Walter Butler

Butler, Walter, was a scion of the family of Ormond, who, with his brother James, emigrated to Germany early in the 17th century, and entered the Imperial service. Both obtained command of regiments, and served with distinction under Tilly and Wallenstein in many of the actions of the Thirty Years' War. When it became evident to Walter that Wallenstein was turning traitor to the Emperor, and going over to the enemy, he conspired with several other officers, and caused the assassination of that great commander, at Egra, on 25th February 1634. For this crime he was created a Count of the Empire, and large estates in Bohemia, still held by his descendants, were settled on him. Mr. F. Prendergast, who gives an exhaustive account of the transaction, thus apologises for him: "This deed of Walter Butler may have prevented a train of consequences the most momentous; and if the manner of executing it forbids us to call the act, with Carve, heroic, the circumstances, as now stated, will, I trust, go far to relieve Butler's character from the infamy which has hitherto rested upon it, and to exhibit him in the light of an officer impelled by a stern sense of duty, in a critical hour, to use the best and only means remaining to him to protect his sovereign's crown." He died in Wirtemberg shortly after the battle of Nordlingen, at which he distinguished himself, in September 1634, and was buried with great pomp at Prague. He or his brother left a bequest to found a college of Irish Franciscans in that city.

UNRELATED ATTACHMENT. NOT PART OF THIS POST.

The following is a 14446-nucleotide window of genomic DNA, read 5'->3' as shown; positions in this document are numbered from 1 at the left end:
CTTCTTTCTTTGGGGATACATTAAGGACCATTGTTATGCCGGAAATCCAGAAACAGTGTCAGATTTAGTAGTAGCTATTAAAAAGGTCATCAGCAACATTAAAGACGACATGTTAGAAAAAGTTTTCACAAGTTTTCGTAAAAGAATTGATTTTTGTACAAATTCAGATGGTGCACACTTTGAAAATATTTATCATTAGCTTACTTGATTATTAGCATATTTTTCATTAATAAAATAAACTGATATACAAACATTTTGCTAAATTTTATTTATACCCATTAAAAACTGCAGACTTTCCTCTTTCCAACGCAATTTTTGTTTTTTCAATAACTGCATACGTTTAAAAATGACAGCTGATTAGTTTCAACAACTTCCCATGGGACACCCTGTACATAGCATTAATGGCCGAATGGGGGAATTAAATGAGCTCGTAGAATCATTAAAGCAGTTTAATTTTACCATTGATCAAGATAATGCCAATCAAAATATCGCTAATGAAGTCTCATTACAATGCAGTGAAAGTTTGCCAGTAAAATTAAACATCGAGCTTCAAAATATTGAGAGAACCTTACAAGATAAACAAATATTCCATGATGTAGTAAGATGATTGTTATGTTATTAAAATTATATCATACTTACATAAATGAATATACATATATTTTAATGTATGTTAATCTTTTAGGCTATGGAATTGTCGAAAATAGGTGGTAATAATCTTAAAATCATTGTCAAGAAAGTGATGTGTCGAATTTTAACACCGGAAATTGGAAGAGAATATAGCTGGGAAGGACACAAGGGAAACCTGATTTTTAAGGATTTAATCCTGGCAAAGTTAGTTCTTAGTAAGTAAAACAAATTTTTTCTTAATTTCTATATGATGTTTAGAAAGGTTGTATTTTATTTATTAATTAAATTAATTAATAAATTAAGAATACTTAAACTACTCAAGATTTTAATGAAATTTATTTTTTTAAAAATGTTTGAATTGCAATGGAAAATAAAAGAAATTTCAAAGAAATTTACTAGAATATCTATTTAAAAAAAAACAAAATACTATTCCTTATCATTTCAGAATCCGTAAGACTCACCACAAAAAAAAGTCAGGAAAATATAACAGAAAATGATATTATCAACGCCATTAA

10. Archaeological and Historical Association of Ireland, Journal. Dublin, 1853-'77.

39. Biographical Dictionary, Imperial: Edited by John F. Waller. 3 vols. London, N.D.